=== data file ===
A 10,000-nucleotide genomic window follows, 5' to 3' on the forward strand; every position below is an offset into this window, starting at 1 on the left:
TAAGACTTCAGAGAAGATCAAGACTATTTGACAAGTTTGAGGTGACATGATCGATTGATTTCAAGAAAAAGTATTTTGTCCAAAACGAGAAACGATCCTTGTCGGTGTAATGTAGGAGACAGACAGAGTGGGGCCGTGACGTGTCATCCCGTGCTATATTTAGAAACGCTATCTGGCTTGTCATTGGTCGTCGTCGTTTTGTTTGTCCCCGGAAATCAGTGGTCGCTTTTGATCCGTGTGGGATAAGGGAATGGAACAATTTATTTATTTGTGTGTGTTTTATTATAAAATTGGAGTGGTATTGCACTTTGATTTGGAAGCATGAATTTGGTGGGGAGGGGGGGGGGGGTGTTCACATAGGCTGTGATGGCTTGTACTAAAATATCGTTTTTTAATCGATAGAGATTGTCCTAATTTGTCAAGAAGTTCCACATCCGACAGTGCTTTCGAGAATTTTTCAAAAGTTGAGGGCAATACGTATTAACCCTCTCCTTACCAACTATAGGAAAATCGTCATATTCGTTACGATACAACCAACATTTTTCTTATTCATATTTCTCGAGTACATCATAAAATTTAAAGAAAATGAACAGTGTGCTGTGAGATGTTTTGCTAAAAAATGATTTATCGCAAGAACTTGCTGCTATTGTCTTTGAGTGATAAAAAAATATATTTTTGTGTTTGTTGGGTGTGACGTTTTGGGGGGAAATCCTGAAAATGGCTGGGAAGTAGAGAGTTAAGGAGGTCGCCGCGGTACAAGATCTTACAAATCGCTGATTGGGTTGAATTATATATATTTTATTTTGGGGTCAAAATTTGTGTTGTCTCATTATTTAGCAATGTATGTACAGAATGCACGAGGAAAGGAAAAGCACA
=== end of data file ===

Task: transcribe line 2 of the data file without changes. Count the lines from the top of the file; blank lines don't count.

TAAGACTTCAGAGAAGATCAAGACTATTTGACAAGTTTGAGGTGACATGATCGATTGATTTCAAGAAAAAGTATTTTGTCCAAAACGAGAAACGATCCTTGTCGGTGTAATGTAGGAGACAGACAGAGTGGGGCCGTGACGTGTCATCCCGTGCTATATTTAGAAACGCTATCTGGCTTGTCATTGGTCGTCGTCGTTTTGTTTGTCCCCGGAAATCAGTGGTCGCTTTTGATCCGTGTGGGATAAGGGAATGGAACAATTTATTTATTTGTGTGTGTTTTATTATAAAATTGGAGTGGTATTGCACTTTGATTTGGAAGCATGAATTTGGTGGGGAGGGGGGGGGGGGTGTTCACATAGGCTGTGATGGCTTGTACTAAAATATCGTTTTTTAATCGATAGAGATTGTCCTAATTTGTCAAGAAGTTCCACATCCGACAGTGCTTTCGAGAATTTTTCAAAAGTTGAGGGCAATACGTATTAACCCTCTCCTTACCAACTATAGGAAAATCGTCATATTCGTTACGATACAACCAACATTTTTCTTATTCATATTTCTCGAGTACATCATAAAATTTAAAGAAAATGAACAGTGTGCTGTGAGATGTTTTGCTAAAAAATGATTTATCGCAAGAACTTGCTGCTATTGTCTTTGAGTGATAAAAAAATATATTTTTGTGTTTGTTGGGTGTGACGTTTTGGGGGGAAATCCTGAAAATGGCTGGGAAGTAGAGAGTTAAGGAGGTCGCCGCGGTACAAGATCTTACAAATCGCTGATTGGGTTGAATTATATATATTTTATTTTGGGGTCAAAATTTGTGTTGTCTCATTATTTAGCAATGTATGTACAGAATGCACGAGGAAAGGAAAAGCACA